Journalism degree specialization is easy! In fact, colleges with journalism programs urge incoming students to choose an area of concentration. On a resume, degree specialization lights the eyes of employers, particularly when evidenced by related internships. The combination of coursework and field experience sets the stage for professional excellence.
The ideal program track aligns with a student’s inherent writing talent and zeal. Schools impart the required skills, honed through supervision and diligent practice. Here are five gratifying specializations available to those pursuing a journalism degree.
Photojournalists depict key elements of a news article through a series of poignant photos. Shooting them may demand steadfast persistence in challenging circumstances. Additionally, a photojournalist may develop and edit images, preparing them for publication.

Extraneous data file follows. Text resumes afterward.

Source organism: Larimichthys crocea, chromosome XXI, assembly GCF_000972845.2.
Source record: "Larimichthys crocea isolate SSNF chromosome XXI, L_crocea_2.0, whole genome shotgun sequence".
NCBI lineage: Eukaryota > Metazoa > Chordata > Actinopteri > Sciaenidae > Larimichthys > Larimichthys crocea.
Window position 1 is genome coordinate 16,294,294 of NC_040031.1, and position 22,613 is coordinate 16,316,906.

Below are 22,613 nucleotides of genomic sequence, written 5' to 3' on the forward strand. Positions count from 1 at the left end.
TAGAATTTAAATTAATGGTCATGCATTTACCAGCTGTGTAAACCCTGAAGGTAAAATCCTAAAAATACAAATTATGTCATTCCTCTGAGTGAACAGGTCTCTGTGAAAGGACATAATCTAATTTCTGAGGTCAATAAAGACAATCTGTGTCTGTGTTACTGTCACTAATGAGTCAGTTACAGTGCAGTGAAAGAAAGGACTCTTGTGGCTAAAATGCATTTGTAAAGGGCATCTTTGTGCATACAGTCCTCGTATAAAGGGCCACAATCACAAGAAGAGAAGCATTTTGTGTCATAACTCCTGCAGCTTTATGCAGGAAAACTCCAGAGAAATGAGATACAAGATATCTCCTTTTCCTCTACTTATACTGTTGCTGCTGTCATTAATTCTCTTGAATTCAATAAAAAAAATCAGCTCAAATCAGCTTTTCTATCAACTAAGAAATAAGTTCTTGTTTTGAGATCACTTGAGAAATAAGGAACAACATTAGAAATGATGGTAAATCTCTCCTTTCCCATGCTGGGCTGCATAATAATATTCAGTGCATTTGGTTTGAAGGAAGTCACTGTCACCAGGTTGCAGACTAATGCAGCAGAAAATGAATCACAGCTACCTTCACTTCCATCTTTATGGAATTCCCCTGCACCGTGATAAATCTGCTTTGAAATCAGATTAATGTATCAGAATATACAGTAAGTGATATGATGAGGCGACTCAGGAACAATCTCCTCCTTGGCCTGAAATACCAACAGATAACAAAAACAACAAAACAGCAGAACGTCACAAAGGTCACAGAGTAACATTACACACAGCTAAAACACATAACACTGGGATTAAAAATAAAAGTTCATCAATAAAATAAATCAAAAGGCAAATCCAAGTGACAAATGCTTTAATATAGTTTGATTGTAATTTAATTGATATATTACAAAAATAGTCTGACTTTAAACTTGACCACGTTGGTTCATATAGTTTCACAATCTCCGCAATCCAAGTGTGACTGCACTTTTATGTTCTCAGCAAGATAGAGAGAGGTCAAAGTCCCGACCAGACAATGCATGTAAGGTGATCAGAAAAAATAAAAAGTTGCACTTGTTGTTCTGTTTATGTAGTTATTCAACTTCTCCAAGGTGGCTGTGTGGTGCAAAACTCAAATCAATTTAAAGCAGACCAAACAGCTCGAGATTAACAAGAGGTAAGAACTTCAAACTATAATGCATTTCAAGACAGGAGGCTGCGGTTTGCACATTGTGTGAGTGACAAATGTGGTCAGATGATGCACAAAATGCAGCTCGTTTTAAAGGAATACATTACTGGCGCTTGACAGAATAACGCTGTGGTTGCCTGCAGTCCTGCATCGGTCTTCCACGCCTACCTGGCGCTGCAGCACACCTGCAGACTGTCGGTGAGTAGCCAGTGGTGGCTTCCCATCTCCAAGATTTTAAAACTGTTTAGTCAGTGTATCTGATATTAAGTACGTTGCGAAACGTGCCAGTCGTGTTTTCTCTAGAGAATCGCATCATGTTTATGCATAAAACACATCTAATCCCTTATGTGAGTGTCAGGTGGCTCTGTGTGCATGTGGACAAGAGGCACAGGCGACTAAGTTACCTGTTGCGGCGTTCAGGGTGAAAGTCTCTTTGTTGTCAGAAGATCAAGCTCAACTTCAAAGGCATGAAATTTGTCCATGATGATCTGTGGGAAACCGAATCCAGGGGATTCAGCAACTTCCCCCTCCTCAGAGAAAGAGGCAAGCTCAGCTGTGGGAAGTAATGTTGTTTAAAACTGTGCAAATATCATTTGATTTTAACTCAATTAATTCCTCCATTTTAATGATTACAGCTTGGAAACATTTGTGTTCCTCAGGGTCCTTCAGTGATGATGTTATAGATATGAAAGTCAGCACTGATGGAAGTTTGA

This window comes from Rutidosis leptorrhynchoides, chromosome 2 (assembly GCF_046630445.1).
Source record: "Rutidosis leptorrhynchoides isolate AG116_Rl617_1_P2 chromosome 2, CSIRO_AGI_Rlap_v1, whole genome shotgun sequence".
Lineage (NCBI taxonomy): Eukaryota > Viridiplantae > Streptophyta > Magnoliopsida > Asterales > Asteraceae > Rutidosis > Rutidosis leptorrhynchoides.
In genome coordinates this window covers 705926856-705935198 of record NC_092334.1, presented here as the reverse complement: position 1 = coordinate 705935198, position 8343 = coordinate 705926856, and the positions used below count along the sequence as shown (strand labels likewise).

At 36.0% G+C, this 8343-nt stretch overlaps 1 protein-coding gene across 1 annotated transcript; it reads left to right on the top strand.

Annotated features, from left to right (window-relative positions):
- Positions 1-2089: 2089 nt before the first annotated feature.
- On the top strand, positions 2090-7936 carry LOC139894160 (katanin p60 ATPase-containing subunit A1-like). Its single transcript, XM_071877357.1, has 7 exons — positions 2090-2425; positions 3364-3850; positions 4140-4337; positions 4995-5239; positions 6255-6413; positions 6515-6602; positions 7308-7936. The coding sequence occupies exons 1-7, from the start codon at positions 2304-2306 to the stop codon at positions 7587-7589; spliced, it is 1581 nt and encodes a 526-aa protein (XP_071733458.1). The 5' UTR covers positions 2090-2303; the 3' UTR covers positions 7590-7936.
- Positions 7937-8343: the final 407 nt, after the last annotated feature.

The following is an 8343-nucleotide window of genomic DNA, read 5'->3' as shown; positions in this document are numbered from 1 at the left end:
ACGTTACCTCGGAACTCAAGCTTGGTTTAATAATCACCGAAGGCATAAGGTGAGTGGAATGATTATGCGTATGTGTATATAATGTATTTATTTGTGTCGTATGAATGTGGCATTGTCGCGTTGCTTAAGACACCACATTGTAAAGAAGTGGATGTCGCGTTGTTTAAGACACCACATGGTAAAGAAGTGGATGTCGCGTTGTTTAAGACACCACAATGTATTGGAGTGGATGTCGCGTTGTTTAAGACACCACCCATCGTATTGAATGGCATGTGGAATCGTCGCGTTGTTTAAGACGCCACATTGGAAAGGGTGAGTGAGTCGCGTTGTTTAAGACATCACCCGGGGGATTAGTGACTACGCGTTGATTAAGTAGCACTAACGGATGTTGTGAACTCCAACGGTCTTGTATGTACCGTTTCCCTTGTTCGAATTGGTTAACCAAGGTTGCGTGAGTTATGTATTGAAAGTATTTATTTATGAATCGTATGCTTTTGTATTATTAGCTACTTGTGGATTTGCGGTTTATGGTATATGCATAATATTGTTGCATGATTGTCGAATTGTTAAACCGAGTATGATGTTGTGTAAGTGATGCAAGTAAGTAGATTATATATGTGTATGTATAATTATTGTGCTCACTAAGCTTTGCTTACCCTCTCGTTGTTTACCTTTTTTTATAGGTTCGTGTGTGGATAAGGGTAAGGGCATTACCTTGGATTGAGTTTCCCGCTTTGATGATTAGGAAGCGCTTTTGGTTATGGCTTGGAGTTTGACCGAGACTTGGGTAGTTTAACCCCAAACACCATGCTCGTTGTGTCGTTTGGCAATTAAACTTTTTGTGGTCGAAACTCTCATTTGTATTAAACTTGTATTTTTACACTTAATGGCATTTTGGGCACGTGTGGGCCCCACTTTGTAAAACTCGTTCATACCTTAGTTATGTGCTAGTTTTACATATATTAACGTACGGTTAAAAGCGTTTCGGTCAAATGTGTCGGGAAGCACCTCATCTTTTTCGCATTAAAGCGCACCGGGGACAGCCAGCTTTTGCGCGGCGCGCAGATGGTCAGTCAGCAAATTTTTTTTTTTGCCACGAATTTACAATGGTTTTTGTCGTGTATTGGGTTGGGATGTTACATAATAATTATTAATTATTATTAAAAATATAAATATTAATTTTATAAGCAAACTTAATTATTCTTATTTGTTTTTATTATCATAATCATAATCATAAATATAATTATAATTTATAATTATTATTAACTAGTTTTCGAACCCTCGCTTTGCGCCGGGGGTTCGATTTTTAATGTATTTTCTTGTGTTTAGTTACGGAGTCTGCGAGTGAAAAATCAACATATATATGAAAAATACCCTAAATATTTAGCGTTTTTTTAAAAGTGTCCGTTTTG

A skilled correspondent takes dynamic pictures, evoking strong responses in the hearts and minds of viewers. A stirring example is preserving the moment when a lost child is rescued after falling in a well. Some photojournalists risk their lives for promising shoots, such as chasing tropical storms.
Capturing breaking news requires frequent travel and meeting deadlines. As this professional films events as they unfold, they must have keen perception, quick reflexes, and precise timing. Hauling cameras and their accessories takes stamina and strength.
Bachelor degree programs teach skills in photography, visual communication, visual editing, storytelling, news design, news reporting, and magazine layout. From BBC News, here’s a gripping roundup of photojournalists’ work from around the globe.
In this competitive field, journalists track sports events, both amateur and professional. Sportswriters in print media may document game previews, player statistics, post-game analysis, and team standings. Broadcasters deliver exciting, real-time commentary for sporting events aired on TV and radio.